Working for Smart Growth:
More Livable Places and Open Spaces


New Jersey Future Blogrss

New Jersey Future Contributes Resiliency Planning Chapter to Planning Guide

October 12th, 2018 by

The New Jersey Chapter of the American Planning Association has published the 2018 edition of the only comprehensive print resource for an overview of New Jersey planning law, regulation and policy.

New Jersey Future Planning Manager David Kutner, AICP, PP, co-authored the Resiliency Planning chapter of the 2018 edition of the Complete Guide to Planning in New Jersey, published by the New Jersey Chapter of the American Planning Association. Co-authors on the chapter include Hoboken Community Development Director Brandy Forbes, AICP; Hoboken Chief Sustainability Officer Jennifer Gonzalez, AICP; and Hoboken Principal Planner Caleb Stratton, AICP. With so many land use planning changes in New Jersey since the 2010 edition, particularly in the realm of sustainability, the need for this fourth edition of the guide was evident.

This is the first edition to include a chapter on Resiliency Planning. As part of the Resource Planning section of the guide, the Resiliency Planning chapter highlights important issues, provides an overview of adaptation strategies for building resilient communities, offers examples of resources, and makes recommendations for integrating resiliency into traditional planning methods.

A key tenet of resiliency planning is to adopt a forward-thinking approach in the allocation of public resources or private investments. Too often communities are faced with difficult decisions when reacting to disaster or disturbance and are not necessarily aware of, or ready to commit to, options that will make their communities more resilient. Resiliency planning calls for making evidence-based decisions in anticipation of projected changing conditions or vulnerabilities. This mindset improves the adaptive capacity of communities and mitigates the impacts of a changing climate by breaking the repetitive build-rebuild cycle and replacing it with a resilience cycle in which a community evaluates and refines its adaptation strategy to guide the integration of resilience measures into local plans, policies, regulations and processes.

Resilience can be applied to the planning process at the local level by incorporating strategies directly into traditional master plan elements enabled by the Municipal Land Use Law, and into other standard local planning tools. For communities to build adaptive capacity, local master plans, redevelopment plans, infrastructure plans, preservation plans, capital improvement plans, and hazard mitigation plans are among the local documents that must be developed with consideration of a changing climate and the need for resiliency.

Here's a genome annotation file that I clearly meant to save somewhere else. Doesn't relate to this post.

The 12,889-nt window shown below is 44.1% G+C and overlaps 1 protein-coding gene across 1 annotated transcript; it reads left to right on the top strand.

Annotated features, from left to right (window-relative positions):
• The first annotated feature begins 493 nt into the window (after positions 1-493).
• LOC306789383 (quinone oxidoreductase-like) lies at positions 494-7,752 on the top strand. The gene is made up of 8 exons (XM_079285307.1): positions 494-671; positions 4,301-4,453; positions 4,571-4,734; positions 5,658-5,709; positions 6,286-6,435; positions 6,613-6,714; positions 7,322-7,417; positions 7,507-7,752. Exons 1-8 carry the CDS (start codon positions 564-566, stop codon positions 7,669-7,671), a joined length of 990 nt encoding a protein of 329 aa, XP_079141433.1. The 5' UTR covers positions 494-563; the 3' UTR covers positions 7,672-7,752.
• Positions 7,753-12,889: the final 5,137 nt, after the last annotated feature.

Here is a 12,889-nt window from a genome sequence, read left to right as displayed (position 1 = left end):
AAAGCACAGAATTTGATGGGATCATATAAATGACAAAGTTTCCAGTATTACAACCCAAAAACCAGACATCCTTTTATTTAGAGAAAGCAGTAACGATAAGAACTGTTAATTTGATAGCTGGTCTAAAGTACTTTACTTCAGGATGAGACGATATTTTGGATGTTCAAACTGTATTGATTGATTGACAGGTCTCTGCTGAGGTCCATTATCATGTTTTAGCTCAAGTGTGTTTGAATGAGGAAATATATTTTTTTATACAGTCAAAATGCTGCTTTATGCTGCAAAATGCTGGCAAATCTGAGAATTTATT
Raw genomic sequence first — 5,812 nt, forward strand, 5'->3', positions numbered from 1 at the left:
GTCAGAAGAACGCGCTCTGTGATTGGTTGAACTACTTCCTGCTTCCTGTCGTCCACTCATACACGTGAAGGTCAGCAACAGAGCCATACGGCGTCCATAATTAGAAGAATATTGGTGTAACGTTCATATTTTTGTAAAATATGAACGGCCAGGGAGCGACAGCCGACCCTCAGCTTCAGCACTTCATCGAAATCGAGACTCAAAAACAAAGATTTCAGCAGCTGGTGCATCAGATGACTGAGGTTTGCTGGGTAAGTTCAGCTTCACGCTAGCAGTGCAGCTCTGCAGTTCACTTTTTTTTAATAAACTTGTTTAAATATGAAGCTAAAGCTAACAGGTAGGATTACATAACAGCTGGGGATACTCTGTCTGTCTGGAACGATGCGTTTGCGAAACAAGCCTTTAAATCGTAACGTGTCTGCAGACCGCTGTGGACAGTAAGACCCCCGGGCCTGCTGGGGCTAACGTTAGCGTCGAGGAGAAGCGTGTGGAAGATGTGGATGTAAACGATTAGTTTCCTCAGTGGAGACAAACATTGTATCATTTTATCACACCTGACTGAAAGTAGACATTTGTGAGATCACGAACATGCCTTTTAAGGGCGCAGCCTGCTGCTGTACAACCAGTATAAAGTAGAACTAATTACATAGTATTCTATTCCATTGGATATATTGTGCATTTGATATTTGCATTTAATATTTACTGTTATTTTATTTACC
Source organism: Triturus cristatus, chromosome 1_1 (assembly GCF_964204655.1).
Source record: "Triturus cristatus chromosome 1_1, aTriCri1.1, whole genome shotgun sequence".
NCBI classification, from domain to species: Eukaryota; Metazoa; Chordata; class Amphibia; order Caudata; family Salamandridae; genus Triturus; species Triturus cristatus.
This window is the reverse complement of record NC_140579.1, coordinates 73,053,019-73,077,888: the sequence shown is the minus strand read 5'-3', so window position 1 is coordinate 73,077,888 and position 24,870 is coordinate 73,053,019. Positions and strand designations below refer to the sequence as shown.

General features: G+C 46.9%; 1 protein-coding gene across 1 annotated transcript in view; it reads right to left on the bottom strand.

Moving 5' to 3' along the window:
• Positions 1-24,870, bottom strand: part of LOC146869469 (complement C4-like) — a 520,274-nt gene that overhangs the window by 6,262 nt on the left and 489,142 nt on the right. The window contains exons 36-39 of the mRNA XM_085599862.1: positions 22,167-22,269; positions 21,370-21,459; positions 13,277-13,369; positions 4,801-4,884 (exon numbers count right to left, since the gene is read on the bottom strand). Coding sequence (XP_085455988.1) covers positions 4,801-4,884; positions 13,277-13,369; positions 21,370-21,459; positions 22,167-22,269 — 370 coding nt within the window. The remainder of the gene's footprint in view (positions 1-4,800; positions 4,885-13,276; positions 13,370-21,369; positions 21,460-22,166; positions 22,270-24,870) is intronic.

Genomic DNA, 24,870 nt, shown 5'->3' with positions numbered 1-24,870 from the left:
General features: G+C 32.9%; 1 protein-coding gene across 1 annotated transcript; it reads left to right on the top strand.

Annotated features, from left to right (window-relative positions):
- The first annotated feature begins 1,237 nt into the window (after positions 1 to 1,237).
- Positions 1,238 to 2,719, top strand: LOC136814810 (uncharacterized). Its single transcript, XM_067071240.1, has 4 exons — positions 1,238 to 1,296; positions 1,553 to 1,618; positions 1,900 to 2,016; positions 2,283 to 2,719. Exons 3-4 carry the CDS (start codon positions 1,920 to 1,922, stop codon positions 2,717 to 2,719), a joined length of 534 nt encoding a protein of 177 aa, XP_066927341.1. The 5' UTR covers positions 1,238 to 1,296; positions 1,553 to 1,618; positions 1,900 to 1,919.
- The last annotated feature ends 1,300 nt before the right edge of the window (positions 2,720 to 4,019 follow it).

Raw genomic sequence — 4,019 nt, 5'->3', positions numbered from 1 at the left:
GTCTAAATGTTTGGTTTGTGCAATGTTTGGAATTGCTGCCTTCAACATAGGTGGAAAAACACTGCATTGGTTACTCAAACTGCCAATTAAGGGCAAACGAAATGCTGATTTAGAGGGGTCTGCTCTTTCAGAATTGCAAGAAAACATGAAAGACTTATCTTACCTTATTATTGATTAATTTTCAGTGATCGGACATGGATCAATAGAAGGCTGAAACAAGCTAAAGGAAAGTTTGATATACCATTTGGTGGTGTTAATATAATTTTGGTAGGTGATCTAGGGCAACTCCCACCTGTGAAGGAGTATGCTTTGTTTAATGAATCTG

The chapter identifies several resiliency planning tools, including risk assessment and mapping tools that examine sea level rise, flood risk, community preparedness, energy planning, land-use scenarios and public health. However, as noted in the chapter, “information is not entirely inconsequential, but it is overrated as a change agent,” making the need for effective communication paramount. The chapter offers tips for understanding multiple perspectives and for motivating communities.

With the recent release of the Intergovernmental Panel on Climate Change Special Report, Global Warming of 1.5°C, it is apparent that action needs to be swift and meaningful if we wish to avoid highly detrimental outcomes of climate change. Decision-makers and stakeholders at every scale of governance will be affected and should become engaged. On a promising note, the Nobel Memorial Prize in Economic Sciences has been awarded to two economists working to incorporate sustainability and climate change into macro-economic modeling. Limiting global warming to 1.5°C is economically and technologically feasible, as long as the social and political will exists.

In New Jersey, strides have been made in development of risk assessments and in communication of those risks. However, the Resiliency Planning chapter points out that additional effort is needed, including the integration of climate risks into municipal planning, as well as state adoption of consistent sea-level rise projections, standardized requirements and guidance; development of a long-term state climate adaptation plan and a statewide coastal management plan; and a recommendation process for National Flood Insurance Program reform at the local level.

Comments are closed.

© New Jersey Future, 16 W. Lafayette St. • Trenton, NJ 08608 • Phone: 609-393-0008 • Fax: 609-360-8478

Are you receiving our email newsletter?

  • Latest news on land-use policy issues
  • Research and reports
  • Upcoming events
  • Monthly

Click to subscribe